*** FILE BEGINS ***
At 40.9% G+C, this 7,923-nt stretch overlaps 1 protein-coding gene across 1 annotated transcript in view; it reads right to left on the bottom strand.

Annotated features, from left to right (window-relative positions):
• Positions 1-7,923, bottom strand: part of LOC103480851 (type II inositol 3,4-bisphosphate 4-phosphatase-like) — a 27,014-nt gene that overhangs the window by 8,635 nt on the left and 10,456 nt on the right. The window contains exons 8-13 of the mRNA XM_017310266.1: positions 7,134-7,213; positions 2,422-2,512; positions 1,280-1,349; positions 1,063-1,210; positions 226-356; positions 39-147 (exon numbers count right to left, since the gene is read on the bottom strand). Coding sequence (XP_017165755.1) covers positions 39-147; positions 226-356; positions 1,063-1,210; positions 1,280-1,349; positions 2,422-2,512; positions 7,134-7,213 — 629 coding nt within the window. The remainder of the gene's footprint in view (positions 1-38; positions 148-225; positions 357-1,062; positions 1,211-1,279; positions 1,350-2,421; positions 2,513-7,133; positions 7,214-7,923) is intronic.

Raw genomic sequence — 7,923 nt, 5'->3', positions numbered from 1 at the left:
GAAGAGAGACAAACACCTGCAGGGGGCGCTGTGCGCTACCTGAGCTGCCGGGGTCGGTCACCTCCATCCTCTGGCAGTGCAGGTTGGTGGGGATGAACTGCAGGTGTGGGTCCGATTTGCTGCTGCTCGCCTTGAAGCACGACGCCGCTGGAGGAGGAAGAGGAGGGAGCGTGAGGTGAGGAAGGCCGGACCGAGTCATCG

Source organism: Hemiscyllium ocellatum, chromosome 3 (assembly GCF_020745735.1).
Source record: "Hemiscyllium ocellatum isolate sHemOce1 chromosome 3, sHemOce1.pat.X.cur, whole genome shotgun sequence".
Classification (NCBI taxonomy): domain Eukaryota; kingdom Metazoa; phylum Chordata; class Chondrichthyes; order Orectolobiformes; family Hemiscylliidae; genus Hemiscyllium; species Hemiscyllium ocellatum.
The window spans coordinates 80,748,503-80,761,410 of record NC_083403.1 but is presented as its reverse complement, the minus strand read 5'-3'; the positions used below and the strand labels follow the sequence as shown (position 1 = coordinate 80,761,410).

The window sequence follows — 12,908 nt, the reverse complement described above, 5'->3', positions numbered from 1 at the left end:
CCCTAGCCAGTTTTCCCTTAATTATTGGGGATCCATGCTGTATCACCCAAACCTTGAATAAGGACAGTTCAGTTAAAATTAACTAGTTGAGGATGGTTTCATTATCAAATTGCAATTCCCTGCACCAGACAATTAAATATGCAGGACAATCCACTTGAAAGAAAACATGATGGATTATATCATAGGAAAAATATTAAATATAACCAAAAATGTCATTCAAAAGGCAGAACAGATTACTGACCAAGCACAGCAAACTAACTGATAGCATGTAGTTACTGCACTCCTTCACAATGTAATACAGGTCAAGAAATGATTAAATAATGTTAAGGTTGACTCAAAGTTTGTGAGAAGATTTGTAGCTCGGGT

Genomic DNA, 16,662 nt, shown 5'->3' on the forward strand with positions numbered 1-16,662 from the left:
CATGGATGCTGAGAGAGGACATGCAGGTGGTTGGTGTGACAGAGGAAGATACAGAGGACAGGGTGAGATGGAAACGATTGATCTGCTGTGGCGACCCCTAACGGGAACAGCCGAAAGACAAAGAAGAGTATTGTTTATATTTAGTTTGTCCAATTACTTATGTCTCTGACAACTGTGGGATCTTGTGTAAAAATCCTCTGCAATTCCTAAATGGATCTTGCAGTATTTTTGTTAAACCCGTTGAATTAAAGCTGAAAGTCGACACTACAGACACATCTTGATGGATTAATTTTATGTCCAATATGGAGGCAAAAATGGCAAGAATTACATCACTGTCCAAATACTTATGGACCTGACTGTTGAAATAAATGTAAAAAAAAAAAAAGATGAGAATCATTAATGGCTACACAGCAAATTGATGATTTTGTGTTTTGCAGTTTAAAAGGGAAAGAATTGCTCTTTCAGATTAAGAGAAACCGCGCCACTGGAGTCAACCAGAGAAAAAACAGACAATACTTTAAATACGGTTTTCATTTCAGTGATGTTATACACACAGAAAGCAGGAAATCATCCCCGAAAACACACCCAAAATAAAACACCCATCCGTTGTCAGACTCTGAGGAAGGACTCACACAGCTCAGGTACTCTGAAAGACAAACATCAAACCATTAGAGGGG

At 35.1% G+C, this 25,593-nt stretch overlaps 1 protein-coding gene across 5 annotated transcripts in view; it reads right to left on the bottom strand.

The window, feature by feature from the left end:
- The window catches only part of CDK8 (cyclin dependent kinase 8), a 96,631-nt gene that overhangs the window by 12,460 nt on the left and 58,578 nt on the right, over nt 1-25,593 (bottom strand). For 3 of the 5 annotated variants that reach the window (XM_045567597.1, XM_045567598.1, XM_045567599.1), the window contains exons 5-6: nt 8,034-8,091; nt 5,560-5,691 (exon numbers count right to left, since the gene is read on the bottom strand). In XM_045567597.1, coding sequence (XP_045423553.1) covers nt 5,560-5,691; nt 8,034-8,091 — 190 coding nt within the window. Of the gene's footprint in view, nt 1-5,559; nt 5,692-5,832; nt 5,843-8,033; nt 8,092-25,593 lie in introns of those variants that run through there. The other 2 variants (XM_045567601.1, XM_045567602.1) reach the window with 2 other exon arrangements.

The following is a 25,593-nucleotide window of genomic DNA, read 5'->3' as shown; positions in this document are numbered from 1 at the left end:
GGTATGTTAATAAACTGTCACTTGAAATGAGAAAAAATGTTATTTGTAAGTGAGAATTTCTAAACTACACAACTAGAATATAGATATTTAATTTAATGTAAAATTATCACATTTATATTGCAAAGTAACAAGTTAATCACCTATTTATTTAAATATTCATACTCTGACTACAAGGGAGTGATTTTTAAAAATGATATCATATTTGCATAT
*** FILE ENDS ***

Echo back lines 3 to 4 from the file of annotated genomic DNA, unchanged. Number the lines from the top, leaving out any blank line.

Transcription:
• Positions 1-7,923, bottom strand: part of LOC103480851 (type II inositol 3,4-bisphosphate 4-phosphatase-like) — a 27,014-nt gene that overhangs the window by 8,635 nt on the left and 10,456 nt on the right. The window contains exons 8-13 of the mRNA XM_017310266.1: positions 7,134-7,213; positions 2,422-2,512; positions 1,280-1,349; positions 1,063-1,210; positions 226-356; positions 39-147 (exon numbers count right to left, since the gene is read on the bottom strand). Coding sequence (XP_017165755.1) covers positions 39-147; positions 226-356; positions 1,063-1,210; positions 1,280-1,349; positions 2,422-2,512; positions 7,134-7,213 — 629 coding nt within the window. The remainder of the gene's footprint in view (positions 1-38; positions 148-225; positions 357-1,062; positions 1,211-1,279; positions 1,350-2,421; positions 2,513-7,133; positions 7,214-7,923) is intronic.

Raw genomic sequence — 7,923 nt, 5'->3', positions numbered from 1 at the left: